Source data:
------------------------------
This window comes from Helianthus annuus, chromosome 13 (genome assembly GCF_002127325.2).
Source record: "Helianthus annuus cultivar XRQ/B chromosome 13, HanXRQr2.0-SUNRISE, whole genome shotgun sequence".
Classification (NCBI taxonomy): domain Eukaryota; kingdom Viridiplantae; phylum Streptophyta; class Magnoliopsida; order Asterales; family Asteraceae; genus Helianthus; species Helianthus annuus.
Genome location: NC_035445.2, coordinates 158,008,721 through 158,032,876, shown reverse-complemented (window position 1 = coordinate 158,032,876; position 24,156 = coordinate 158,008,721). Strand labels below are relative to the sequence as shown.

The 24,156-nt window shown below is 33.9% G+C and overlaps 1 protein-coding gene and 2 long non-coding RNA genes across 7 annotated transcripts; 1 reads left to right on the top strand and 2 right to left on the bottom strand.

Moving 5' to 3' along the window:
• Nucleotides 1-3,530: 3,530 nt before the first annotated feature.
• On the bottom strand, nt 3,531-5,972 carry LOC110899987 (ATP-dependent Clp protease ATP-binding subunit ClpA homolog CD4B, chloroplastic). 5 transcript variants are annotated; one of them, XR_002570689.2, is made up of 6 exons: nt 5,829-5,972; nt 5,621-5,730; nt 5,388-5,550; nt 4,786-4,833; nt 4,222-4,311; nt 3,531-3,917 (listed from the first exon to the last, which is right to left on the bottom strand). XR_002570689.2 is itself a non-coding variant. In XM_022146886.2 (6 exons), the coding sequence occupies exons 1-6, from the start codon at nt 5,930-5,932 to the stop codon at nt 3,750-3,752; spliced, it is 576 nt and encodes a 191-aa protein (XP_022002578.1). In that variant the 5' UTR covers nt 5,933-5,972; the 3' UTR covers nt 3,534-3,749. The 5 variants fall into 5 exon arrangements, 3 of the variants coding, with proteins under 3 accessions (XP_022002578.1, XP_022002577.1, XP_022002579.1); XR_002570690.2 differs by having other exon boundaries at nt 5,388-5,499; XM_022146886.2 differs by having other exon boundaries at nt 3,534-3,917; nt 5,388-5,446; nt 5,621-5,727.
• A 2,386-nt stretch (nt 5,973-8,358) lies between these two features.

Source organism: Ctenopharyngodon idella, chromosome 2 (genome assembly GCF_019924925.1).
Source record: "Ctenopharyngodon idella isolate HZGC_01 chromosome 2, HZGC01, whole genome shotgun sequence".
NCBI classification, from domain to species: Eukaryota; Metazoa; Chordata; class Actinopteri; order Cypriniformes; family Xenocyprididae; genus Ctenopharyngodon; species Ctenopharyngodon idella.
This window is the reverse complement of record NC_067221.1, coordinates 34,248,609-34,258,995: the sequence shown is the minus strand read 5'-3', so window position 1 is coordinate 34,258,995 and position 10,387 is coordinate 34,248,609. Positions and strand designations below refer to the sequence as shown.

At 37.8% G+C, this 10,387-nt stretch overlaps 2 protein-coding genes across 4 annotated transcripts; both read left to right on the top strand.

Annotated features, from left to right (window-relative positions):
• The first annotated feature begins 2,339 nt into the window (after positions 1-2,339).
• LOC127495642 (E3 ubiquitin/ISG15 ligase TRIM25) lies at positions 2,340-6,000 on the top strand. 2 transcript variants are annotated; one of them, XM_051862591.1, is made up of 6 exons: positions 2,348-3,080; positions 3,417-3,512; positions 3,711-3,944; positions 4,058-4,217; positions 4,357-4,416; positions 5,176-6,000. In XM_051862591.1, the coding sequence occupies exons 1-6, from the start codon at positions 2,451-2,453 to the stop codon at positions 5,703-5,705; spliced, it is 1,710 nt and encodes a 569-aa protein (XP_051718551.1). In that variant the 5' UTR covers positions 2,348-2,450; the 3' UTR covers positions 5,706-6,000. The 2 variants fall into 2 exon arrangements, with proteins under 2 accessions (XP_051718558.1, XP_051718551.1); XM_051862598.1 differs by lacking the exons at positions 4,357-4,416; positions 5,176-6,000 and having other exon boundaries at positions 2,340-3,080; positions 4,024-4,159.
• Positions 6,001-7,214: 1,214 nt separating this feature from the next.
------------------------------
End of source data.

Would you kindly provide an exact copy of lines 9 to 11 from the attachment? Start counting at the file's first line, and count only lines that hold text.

• A 2,386-nt stretch (nt 5,973-8,358) lies between these two features.

Source organism: Ctenopharyngodon idella, chromosome 2 (genome assembly GCF_019924925.1).
Source record: "Ctenopharyngodon idella isolate HZGC_01 chromosome 2, HZGC01, whole genome shotgun sequence".